West Nile Virus - End Of Year
Summary And Update
From Patricia A. Doyle, PhD

By Lois Levitan, PhD
Program Leader - Environmental Risk Analysis Program
Center for the Environment - Cornell University
The 2002 WNV epidemic in the US was the largest arboviral meningoencephalitis epidemic documented in the western hemisphere and the largest reported WNME epidemic. Epizootic and epidemic activity was most intense in the central US, especially in the Great Lakes region, and extended to the west coast... [indicating] complete transcontinental movement of WNV within 3 years." These are some of the key points made in the Dec 20 MMWR (Morbidity and Mortality Weekly Report) from the Centers for Disease Control (CDC) in summarizing information reported through Nov 30 2002 via ArboNET, a web-based data network through which 54 state and local public health departments report results of surveillance activities. Other information is incorporated into pertinent sections of ERAP's WNV summary pages.
An infant born in November to a woman who contracted WNV while pregnant is hospitalized in Syracuse, New York (Onondaga County Health Dept, PR Dec 18, 2002). "WNV has not previously been associated with intrauterine infection or adverse birth outcomes" in the formal record, although at least one other human case of transplacental transmission has been described anecdotally. Details are described in the CDC MMWR Dec 20, 2002 and were also covered in the Dec 19 CDC press conference. CDC recommends that "pregnant women should take precautions to reduce their risk for WNV or other arboviral infection and should undergo diagnostic testing when clinically appropriate." [For additional information and background, see WestNileVirus-l listserv postings from Oct 13, 15, and 17 and Dec 20].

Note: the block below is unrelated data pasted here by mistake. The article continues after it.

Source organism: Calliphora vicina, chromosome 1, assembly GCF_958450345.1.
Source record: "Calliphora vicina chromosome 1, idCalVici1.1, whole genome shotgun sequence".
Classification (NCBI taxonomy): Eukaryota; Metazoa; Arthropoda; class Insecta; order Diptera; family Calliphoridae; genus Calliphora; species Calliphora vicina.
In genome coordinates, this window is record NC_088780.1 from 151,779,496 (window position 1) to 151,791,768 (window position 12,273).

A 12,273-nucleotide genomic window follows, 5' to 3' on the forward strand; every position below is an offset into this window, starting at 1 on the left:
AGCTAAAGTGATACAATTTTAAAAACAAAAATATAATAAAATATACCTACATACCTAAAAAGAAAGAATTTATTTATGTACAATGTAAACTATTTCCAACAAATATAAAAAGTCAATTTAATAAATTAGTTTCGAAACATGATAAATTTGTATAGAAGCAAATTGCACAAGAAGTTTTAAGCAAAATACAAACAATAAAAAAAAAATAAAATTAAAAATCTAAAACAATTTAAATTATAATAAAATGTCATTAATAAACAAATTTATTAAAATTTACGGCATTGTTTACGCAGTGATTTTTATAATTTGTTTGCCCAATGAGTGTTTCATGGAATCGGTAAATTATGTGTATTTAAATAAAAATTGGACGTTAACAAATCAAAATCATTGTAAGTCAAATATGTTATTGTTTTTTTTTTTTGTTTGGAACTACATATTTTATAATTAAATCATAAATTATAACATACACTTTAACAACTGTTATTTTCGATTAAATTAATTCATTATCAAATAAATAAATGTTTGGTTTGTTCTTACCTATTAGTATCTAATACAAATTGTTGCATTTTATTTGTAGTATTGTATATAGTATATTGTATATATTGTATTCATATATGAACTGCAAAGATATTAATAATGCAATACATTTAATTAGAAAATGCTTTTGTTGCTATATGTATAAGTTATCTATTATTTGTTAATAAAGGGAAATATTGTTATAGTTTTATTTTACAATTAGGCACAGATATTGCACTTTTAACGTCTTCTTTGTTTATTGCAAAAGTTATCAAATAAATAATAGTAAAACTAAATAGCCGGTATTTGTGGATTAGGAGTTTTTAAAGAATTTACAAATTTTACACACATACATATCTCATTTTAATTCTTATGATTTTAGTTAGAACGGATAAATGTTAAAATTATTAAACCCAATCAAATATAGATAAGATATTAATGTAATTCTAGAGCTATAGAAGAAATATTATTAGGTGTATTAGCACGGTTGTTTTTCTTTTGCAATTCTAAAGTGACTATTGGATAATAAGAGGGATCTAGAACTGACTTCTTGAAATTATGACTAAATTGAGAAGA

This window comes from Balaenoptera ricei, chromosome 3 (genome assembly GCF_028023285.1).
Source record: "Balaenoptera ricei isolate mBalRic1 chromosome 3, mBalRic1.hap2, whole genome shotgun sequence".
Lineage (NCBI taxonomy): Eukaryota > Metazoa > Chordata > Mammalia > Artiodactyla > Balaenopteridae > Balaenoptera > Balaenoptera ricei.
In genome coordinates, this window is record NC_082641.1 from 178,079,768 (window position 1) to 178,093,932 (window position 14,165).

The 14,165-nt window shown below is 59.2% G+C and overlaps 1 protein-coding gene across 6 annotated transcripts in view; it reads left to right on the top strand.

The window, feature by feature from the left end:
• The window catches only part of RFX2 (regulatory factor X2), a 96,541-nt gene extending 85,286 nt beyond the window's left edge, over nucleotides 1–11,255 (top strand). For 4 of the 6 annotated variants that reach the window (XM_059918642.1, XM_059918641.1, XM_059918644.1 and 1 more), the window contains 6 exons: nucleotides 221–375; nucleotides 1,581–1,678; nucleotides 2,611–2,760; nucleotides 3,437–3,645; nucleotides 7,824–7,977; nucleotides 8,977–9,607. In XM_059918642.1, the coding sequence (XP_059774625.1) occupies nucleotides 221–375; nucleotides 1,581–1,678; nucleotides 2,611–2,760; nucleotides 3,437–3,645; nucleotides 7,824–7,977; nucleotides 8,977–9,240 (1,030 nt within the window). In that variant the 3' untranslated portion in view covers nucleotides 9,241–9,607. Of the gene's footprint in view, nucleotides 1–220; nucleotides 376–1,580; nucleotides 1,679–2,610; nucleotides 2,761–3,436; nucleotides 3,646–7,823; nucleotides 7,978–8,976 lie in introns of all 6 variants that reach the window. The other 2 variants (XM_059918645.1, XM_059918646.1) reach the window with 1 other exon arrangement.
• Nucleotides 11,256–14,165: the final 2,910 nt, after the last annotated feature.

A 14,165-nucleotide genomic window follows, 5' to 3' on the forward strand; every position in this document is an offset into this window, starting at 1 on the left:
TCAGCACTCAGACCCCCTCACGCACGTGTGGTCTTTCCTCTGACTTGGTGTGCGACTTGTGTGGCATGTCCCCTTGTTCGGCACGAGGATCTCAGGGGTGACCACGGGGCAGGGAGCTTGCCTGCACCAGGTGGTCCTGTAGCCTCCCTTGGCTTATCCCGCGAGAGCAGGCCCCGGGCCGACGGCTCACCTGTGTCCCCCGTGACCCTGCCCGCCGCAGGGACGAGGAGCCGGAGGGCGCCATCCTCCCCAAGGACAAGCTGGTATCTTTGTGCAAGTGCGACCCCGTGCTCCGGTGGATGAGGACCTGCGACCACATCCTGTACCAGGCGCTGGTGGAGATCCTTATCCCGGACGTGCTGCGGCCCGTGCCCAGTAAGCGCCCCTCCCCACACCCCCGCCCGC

At least 2 US lab workers became infected with WNV in 2002 when their skin was cut while handling infected animals. These cases of "percutaneous inoculation" are described in the Dec 20 MMWR, which recommends precautions that should be taken by labs -- e.g., avoiding contact with fluids, tissues and aerosols -- and presumably also heeded by hunters and others who might come in contact with infected animals.
In 2002 WNV has been detected in 44 states (2,289 counties) across the US and 5 provinces in Canada, from Saskatchewan to Nova Scotia. In the US the only states where it has not been detected are Alaska, Arizona (several cases imported from elsewhere), Hawaii (case in infected tourist from Minn), Nevada, Oregon (it has been found in a human case contracted elsewhere and in a horse in a border county in Idaho) and Utah. In many states WNV has been detected in all, or nearly all, counties, including several on the Mexican border [Dec 7, 2002 range map]. The 2002 range compares with 359 counties in 27 states and Washington DC in 2001. Despite this large increase, CDC believes that the ArboNET data reported in their Dec 20 MMWR likely underestimate the actual geographic range and intensity of WNV transmission in the US because (a) only 27% of birds reported in 2002 were tested as compared with 50% in 2001; (b) some data are not yet reported; and (c) there is not a nationwide surveillance case definition for WNME and WNF.
As of Dec 19, 2002 CDC reports 3,852 human cases (232 fatalities) from 39 states and Washington DC (as compared with 149 human cases accounted by CDC 1999-2001). This is an increase of a little more than 100 cases in the 3 weeks since Nov 26 (3,737 cases, 201 fatalities). Illinois (778), Michigan (553), and Ohio (431) have the highest case loads.